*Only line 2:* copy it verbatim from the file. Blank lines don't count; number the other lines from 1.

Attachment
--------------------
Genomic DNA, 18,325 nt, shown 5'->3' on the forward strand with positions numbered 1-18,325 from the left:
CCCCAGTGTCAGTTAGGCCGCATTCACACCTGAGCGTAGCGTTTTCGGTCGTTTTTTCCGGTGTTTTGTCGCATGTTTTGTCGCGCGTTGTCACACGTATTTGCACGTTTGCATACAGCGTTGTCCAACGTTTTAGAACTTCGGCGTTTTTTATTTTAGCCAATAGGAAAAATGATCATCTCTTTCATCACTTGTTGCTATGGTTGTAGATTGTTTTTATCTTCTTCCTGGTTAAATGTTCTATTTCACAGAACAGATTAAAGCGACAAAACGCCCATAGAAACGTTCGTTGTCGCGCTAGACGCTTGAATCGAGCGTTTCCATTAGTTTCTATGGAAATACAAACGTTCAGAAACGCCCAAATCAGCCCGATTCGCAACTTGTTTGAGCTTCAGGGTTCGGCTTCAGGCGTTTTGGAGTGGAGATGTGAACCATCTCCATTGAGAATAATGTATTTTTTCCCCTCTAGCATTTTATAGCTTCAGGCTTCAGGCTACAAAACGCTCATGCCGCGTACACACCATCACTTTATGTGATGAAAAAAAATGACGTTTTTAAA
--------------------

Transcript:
CCCCAGTGTCAGTTAGGCCGCATTCACACCTGAGCGTAGCGTTTTCGGTCGTTTTTTCCGGTGTTTTGTCGCATGTTTTGTCGCGCGTTGTCACACGTATTTGCACGTTTGCATACAGCGTTGTCCAACGTTTTAGAACTTCGGCGTTTTTTATTTTAGCCAATAGGAAAAATGATCATCTCTTTCATCACTTGTTGCTATGGTTGTAGATTGTTTTTATCTTCTTCCTGGTTAAATGTTCTATTTCACAGAACAGATTAAAGCGACAAAACGCCCATAGAAACGTTCGTTGTCGCGCTAGACGCTTGAATCGAGCGTTTCCATTAGTTTCTATGGAAATACAAACGTTCAGAAACGCCCAAATCAGCCCGATTCGCAACTTGTTTGAGCTTCAGGGTTCGGCTTCAGGCGTTTTGGAGTGGAGATGTGAACCATCTCCATTGAGAATAATGTATTTTTTCCCCTCTAGCATTTTATAGCTTCAGGCTTCAGGCTACAAAACGCTCATGCCGCGTACACACCATCACTTTATGTGATGAAAAAAAATGACGTTTTTAAA